Talking about "eternal themes" and coal-mining being a "dirty industry", it’s not hard to draw parallels between this and the aluminium industry that continues to boom across Iceland and divide the population from the government and from big corporations. Especially with Icelandic culture being so communal – artistically – you get a sense of history repeating itself for the worse…

JJ: In Iceland there are certainly parallels in terms of the exploitation of natural resources and the disruption of nature in the form of the flooding of vast areas to create hydroelectric dams. We do need electricity, but we also need to restrain the inherently exploitative and ravenous nature of capitalism. There is a lot of resistance to this kind of exploitation in Iceland and hopefully it is having an effect on policy.

How does it differ creating music for a project like The Miners’ Hymns and a film like The Theory Of Everything? Both are very public and personal stories, both emotionally charged, but very different in a lot of ways.

JJ: When it comes to the actual work of writing, the music always comes from the same place whatever the context and whatever the nature of the project. But in terms of the external parameters and the framing of the work, an artist project like The Miners’ Hymns and a major film like Theory Of Everything are fundamentally very different beasts.

The Miners’ Hymns is a collaboration between only two people, Bill Morrison and myself, and the music is as much a catalyst for the film as the film is a catalyst for the music. Most of the music was written before I saw any of Bill’s images and he edited the film to my finished music. A film like Theory Of Everything is obviously a much bigger project with more voices and opinions involved, so an important aspect of writing music for large productions like this is navigating through all that and insuring that you keep your own voice and your own musical identity throughout the process. The Miners’ Hymns, in contrast, being the product of the collaboration of just two people, so it’s a very pure expression.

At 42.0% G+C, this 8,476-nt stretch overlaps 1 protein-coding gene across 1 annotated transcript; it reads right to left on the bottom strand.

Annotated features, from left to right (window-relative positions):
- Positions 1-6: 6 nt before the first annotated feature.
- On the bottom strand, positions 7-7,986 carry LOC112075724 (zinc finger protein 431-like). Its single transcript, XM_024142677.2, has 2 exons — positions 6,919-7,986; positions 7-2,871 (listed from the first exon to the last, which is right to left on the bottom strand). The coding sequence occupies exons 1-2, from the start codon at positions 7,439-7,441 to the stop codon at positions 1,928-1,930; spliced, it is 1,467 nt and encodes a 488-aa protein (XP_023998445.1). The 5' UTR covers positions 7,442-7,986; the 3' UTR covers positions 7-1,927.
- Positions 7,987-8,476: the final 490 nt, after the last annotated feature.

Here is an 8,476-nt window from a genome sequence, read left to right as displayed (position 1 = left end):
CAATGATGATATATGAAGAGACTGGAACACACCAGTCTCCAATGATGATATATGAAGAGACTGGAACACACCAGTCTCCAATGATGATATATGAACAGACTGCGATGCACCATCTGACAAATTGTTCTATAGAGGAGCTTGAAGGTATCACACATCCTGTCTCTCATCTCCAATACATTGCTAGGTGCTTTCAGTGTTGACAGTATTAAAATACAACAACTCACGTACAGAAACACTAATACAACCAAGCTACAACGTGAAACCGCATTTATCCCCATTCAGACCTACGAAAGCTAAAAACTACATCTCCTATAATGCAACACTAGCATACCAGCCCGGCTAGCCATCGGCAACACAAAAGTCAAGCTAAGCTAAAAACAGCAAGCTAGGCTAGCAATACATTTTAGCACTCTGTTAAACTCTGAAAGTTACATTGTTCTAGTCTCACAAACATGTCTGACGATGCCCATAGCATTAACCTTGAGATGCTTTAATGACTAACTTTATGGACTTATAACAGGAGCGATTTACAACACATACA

But these are external factors that affect the process of producing the music, but not so much the actual writing. So the projects both involve a similar initial process: I start with a blank slate and the actual writing of the music is always a very pure and instinctive process for me, no matter what the project is. 

Hawking is a committed socialist and both films are very British stories, and, as you say, very emotionally charged, so there are similarities, even though they are also very different films. But I like to work on very different projects and I don’t like to do the same thing twice so I’m quite restless in that way. 

How emotionally invested do you become in the projects that you work on?

JJ: Film is a collaborative medium and the music needs to function as an element of storytelling, so writing film music is in that sense very different from writing a solo album. When I’m writing film music I consider myself a film-maker just as much as a composer – I’m just one part of the team that is creating work, which ideally will come close to becoming something akin to art. But I’m as emotionally invested in the film I’m scoring as I am in writing a solo album – to me there’s no difference or degrees in terms of how invested I am.

The score of a film, whether it’s ambient noise, a brass band or silence, is so integral to how an audience perceives what happens on the screen, but a lot of the time it has its effect without them ever noticing and in many ways that’s why it’s so powerful.

JJ: I do think film music can be appreciated outside the context of the film itself, and indeed sometimes the music can transcend the film. Look at the dozens of amazingly beautiful scores written by Morricone in the 70s for forgettable films that few people remember today. You can draw parallels with classical ballet music and opera – the music can easily be appreciated outside of the context of the actual stage production.

The soundtracks for The Miners’ Hymns and The Theory Of Everything, recorded at Abbey Road Studios, are out now on Fatcat Records and Back Lot Music respectively